SA manufacturing shows signs of life
SOUTH Africa’s manufacturing production fared much better in November, but was nonetheless underperforming in contrast to global figures, data showed yesterday.
Manufacturing output surprised on the upside when it rose by 1.9 percent year-onyear in November, beating market expectations, after contracting by 2.7 percent in October, Statistics South Africa (StatsSA) said yesterday.
On a month-on-month basis, factory production rose 0.3 percent but edged down 1.1 percent in the three months to November compared with the previous three months.
Market consensus was a 0.9 percent decrease in manufacturing volumes.
Nedbank said the manufacturing sector was expected to fare better in 2017, with output rising off last year’s low base as global growth accelerated moderately, international commodity prices continued to drift higher and domestic demand conditions start to improve.
Nedbank said yesterday’s figures again confirmed that economic activity remained weak and underlying confidence fragile.
It said the upside risks to inflation had eased noticeably since all three major ratings agencies affirmed South Africa’s sovereign risk rating in early December and the rand has held up relatively against most major currencies so far in January.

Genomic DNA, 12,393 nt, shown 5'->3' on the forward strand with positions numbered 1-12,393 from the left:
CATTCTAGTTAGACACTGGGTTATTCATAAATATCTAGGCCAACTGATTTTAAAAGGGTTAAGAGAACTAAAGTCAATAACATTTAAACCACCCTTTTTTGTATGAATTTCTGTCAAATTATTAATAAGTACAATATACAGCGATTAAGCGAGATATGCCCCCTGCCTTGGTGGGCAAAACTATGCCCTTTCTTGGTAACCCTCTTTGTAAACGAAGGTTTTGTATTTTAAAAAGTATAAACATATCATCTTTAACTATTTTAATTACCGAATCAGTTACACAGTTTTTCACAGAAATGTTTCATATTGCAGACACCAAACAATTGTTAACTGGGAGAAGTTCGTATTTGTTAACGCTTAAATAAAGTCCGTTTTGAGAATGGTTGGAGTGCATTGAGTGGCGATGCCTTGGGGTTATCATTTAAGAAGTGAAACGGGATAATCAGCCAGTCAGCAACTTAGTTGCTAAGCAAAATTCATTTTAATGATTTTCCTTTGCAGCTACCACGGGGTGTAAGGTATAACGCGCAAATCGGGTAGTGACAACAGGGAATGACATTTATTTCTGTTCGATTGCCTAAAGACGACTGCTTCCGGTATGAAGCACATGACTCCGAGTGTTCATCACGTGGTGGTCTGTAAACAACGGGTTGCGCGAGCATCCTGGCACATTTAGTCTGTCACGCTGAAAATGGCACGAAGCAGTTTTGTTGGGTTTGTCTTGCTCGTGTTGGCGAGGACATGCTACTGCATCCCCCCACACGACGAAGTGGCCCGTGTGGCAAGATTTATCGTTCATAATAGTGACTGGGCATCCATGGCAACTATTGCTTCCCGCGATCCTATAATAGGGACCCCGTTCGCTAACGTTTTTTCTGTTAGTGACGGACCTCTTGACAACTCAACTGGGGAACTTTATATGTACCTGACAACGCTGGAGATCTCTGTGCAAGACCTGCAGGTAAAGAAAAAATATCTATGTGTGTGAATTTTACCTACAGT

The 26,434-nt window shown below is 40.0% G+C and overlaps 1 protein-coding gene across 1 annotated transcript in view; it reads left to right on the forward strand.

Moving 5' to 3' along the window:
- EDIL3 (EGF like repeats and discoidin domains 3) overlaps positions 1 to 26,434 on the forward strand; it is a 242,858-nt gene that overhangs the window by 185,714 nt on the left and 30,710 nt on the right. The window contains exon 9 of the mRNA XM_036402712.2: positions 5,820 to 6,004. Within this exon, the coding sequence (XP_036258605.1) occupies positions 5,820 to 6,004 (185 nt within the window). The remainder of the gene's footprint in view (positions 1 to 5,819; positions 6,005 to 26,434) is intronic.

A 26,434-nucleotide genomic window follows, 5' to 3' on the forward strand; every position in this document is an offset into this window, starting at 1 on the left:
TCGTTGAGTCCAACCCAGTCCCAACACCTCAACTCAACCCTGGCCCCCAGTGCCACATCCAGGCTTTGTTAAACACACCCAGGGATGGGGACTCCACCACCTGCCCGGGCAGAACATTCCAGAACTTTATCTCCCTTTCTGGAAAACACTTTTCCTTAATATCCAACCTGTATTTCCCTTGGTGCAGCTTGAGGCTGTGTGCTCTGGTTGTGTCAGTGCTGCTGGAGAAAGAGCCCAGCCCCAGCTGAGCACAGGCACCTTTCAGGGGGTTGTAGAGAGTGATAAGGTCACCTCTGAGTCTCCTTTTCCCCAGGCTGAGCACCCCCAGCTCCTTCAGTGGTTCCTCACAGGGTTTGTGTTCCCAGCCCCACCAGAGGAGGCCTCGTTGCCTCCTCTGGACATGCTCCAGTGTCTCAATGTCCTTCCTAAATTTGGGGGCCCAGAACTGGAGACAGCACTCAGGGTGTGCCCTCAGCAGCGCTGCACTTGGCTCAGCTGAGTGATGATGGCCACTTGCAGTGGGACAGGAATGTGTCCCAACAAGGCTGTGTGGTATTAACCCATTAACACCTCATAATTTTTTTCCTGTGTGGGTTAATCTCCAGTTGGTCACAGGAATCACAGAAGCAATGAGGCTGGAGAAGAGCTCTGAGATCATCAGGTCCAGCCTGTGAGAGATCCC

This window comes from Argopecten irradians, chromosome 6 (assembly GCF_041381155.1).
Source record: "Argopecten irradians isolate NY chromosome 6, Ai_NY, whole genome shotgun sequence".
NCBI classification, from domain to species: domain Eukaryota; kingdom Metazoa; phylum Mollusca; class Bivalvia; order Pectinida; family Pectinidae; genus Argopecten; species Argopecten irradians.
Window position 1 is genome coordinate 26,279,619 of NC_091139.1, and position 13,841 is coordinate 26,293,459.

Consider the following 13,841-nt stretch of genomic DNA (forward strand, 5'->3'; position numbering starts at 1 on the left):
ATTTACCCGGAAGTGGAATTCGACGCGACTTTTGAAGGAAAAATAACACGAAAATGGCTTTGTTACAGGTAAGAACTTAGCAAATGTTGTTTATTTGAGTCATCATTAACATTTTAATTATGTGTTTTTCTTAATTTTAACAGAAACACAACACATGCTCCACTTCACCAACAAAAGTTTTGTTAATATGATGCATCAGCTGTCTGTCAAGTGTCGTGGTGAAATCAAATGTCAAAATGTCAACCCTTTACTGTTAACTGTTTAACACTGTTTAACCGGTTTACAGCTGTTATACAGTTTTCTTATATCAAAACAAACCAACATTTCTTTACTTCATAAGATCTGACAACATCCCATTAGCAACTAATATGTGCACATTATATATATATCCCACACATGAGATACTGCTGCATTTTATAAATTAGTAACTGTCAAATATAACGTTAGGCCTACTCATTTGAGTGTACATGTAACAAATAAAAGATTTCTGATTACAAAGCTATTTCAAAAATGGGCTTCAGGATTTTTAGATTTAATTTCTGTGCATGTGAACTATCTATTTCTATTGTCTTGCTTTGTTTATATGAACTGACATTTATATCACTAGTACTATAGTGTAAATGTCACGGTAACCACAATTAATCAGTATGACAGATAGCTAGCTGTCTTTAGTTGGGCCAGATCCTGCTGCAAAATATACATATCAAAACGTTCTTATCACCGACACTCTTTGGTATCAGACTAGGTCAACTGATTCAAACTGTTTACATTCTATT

“These developments have reduced the chances of further monetary tightening in early 2017.
“Interest rates have probably peaked. We still expect the MPC (monetary policy committee) to remain cautious, leaving rates at current levels for some time, given the downside risks posed to the rand by a volatile domestic landscape and changing global dynamics.”
The Barclays Bank manufacturing PMI (purchasing managers’ index) remained below the neutral threshold of 50.0 last month at 46.7, following readings of 48.3 in November and 45.9 in October.
For the fourth quarter as a whole, the index averaged lower, at 47.0 compared with 48.9 in the third quarter.
Kamilla Kaplan, an economist at Investec, said the advance indications provided by the PMI would therefore suggest actual manufacturing production did not recover meaningfully in the last quarter, from the contraction in the third quarter.
She said the decline in the PMI at the year-end raised some concern over the outlook for the sector heading into 2017.
She said external demand was expected to remain mostly modest, with the World Bank recently predicting only a muted recovery in global trade momentum in 2017, with downside risks stemming from more protectionist trade policy measures among the major economies.